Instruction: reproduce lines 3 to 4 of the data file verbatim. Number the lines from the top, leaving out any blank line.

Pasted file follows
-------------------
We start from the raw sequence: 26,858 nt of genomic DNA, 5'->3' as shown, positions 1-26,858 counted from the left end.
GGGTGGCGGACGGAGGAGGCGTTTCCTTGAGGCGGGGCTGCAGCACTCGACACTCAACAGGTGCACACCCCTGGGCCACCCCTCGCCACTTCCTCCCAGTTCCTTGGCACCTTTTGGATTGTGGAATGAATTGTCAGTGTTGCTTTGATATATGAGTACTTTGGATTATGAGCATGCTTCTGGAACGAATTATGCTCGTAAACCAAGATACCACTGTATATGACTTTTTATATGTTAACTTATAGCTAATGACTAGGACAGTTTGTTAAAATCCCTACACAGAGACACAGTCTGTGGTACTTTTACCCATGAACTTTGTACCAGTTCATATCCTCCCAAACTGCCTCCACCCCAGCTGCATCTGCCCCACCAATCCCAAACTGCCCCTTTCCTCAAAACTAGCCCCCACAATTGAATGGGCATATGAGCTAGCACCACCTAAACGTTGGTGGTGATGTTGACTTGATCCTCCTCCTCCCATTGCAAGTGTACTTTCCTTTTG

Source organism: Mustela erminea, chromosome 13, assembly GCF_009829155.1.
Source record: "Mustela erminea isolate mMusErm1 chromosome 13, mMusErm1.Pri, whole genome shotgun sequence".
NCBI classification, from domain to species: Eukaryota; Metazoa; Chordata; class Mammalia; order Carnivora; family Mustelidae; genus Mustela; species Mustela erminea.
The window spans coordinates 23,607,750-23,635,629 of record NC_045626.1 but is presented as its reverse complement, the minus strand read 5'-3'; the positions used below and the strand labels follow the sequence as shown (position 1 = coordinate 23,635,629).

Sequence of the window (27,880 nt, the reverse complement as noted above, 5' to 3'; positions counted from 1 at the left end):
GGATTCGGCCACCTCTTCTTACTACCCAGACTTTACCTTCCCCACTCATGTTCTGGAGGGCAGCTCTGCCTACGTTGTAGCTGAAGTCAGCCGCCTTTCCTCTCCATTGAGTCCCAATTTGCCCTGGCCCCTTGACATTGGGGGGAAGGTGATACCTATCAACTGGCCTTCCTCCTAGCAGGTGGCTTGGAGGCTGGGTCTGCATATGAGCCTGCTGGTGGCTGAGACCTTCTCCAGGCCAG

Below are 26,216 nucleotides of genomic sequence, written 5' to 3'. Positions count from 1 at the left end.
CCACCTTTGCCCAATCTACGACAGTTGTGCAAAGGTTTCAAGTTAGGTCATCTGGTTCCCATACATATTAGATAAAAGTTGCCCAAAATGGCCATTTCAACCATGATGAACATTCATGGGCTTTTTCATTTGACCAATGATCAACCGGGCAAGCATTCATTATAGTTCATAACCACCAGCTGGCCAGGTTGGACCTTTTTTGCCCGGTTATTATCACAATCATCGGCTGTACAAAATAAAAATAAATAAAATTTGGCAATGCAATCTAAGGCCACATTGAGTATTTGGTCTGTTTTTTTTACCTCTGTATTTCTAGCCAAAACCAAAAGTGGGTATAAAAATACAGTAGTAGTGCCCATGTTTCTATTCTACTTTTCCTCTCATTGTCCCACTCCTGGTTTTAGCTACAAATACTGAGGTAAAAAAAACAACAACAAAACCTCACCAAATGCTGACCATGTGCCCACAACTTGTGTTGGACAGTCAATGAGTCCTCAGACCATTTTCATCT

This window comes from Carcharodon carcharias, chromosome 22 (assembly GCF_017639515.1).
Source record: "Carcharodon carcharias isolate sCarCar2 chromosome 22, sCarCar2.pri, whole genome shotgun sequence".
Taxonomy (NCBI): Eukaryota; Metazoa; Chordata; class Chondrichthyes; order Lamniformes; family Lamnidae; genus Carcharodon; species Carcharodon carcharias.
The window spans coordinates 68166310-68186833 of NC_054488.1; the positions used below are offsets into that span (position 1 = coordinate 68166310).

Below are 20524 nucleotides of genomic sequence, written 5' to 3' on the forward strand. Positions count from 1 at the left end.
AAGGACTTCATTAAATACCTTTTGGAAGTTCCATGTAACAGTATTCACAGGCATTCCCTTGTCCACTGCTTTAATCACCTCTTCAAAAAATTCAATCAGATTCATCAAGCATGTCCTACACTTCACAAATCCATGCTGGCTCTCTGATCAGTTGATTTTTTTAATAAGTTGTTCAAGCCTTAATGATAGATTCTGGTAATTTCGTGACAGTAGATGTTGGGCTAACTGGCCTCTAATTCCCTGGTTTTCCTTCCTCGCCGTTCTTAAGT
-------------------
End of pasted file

Source organism: Mustela erminea, chromosome 13, assembly GCF_009829155.1.
Source record: "Mustela erminea isolate mMusErm1 chromosome 13, mMusErm1.Pri, whole genome shotgun sequence".